The Chaplain David Worth, affectionately nicknamed ‘Yahweh’, was known for making a half pint last for a whole evening at the pub. The Principal had announced that the next student to be caught climbing over the wall to get in after ‘lock up’ would be given into police custody for the night – sadly it happened to be a member of staff who was caught first, a certain Chaplain!

Other alumni reminiscences: a Polish student who used to ‘flik-flak’ his way between lectures across the Quad instead of walking; the students who put the Principal’s car on the dining table one breakfast time; smuggling girlfriends into the college end of year photo, and “laughing so hard with friends that my stomach hurt – I’ve never laughed like that before or since”. 

Marjon has been the ‘power behind the throne’ for several well-known figures – the actor Alan Rickman was talent spotted and encouraged in his acting career by his Marjon-trained tutor Colin Turner at Latymer school. Douglas Adams of Hitchhiker’s Guide fame attributed his career success to his tutor Frank Halford who also trained at Marjon. They stayed in touch for many years, and Adams always credited his teacher with giving him the confidence to keep writing when others didn’t see his potential. He wrote about Halford’s positive influence many times, recalling the one time he was granted a ‘perfect 10’ for a piece of work, which Adams said saved him from a pit of depression more than once.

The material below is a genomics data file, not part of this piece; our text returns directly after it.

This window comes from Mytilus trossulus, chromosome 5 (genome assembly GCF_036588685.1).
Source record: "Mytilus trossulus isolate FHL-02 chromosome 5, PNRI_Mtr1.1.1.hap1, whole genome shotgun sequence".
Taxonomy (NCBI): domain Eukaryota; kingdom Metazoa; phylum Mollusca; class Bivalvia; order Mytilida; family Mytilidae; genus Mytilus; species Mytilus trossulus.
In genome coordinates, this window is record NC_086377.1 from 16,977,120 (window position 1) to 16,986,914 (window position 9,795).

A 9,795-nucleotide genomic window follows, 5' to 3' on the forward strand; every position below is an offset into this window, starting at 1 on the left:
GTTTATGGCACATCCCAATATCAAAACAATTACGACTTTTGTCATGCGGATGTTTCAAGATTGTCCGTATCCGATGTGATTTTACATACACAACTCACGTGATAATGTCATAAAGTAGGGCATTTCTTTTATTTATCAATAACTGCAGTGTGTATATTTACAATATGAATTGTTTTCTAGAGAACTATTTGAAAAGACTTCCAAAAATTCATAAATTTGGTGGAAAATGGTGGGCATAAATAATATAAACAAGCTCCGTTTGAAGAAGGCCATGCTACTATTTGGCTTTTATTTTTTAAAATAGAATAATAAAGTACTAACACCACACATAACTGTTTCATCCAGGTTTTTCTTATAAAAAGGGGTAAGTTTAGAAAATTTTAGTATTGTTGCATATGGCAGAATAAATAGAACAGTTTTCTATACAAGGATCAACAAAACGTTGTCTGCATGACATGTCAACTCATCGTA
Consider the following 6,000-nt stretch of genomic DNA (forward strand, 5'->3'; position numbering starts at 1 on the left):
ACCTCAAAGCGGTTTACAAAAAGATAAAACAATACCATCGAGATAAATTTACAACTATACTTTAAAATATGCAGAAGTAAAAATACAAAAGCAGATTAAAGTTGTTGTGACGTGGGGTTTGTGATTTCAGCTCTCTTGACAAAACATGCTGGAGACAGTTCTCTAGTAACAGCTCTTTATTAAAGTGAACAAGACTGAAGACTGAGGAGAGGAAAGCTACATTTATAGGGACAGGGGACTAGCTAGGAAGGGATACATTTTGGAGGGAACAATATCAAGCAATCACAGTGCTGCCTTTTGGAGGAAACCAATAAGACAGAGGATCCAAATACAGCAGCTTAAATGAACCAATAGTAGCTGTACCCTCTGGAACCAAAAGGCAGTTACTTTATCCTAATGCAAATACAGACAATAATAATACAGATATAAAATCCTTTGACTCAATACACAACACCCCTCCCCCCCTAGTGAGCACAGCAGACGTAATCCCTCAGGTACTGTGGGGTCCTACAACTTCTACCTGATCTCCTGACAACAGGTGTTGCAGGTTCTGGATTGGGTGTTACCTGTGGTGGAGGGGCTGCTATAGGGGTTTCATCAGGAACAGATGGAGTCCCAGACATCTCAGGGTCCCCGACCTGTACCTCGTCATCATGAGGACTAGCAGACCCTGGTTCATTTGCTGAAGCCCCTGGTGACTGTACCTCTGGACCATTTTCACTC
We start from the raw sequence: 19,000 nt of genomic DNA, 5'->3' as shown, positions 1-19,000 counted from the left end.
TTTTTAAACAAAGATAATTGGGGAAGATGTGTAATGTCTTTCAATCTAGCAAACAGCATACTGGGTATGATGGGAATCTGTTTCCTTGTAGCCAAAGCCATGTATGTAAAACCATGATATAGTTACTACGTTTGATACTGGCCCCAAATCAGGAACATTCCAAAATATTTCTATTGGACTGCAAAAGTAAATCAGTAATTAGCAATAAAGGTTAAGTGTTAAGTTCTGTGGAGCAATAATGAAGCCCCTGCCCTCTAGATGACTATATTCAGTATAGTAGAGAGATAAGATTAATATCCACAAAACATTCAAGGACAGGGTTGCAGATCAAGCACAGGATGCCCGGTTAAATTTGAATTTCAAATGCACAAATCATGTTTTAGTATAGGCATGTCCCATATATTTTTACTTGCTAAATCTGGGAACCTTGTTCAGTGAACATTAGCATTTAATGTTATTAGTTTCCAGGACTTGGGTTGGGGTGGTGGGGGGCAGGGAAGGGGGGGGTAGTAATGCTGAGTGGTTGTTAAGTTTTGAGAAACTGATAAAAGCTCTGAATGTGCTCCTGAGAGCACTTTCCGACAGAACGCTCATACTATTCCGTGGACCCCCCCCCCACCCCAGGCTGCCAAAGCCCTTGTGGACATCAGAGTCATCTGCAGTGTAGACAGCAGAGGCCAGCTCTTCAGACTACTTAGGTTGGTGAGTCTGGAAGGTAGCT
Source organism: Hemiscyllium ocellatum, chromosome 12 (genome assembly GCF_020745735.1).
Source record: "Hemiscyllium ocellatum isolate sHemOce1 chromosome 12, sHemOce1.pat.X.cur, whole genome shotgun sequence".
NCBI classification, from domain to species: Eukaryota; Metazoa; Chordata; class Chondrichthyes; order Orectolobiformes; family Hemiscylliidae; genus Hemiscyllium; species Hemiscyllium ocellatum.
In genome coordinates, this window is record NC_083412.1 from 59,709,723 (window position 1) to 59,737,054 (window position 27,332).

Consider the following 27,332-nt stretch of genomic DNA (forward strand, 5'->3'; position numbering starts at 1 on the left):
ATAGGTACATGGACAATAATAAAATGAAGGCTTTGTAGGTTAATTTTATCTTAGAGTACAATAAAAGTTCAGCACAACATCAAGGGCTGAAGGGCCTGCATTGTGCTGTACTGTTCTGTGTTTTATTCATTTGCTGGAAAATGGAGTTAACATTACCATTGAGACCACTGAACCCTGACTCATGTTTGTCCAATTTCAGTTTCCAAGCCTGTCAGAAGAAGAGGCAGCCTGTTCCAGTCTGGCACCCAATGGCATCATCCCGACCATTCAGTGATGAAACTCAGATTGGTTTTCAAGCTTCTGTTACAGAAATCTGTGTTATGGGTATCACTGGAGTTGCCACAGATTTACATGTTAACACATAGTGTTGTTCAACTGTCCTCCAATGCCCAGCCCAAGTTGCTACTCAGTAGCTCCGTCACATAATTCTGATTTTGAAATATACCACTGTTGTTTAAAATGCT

Tolstoy visited St Marks and conducted a letter-writing session with some of the boys. Thomas Hardy married a Marjon alumnus’ daughter.  Marjon produced the teacher who taught Gracie Fields too.

Those of a certain age might recall the children’s programme ‘Superstars’ hosted by Marjon alumnus Ron Pickering who was nicknamed ‘The Great Communicator’ by fellow students. He went on to a distinguished sports career competing, commentating, broadcasting and enabling. There’s still a memorial fund in his name encouraging young people to participate and compete in sport.

Chelsea produced the man who revolutionised refereeing - JR Schumacher, and the man who was responsible for the purchase of the original Wembley stadium - Sir Fred Wall.

If anyone has money in National Savings, that was a Marjon idea too – Sir Lawrence Marjerison started the war saving scheme which was the forerunner of National Savings, and we’re rumoured to be responsible for the man who invented the Rawl plug. The Reverend Stenning was instrumental in developing part of the Isle of Man TT.

Today Marjon continues to lead the way in education and social sciences, culture and language sciences and sports and health science, all built on core values dating back to our original colleges. 


  • It is said that the Festival Hall in London owes its sound system to two Marjon alumni.
  • It trained the first black teacher in the UK in 1846 and the first Black Inspector of Schools in the 1880’s.
  • The first female tutor to be appointed to a male teacher training college was Miss Pixell – another Marjon ‘first’.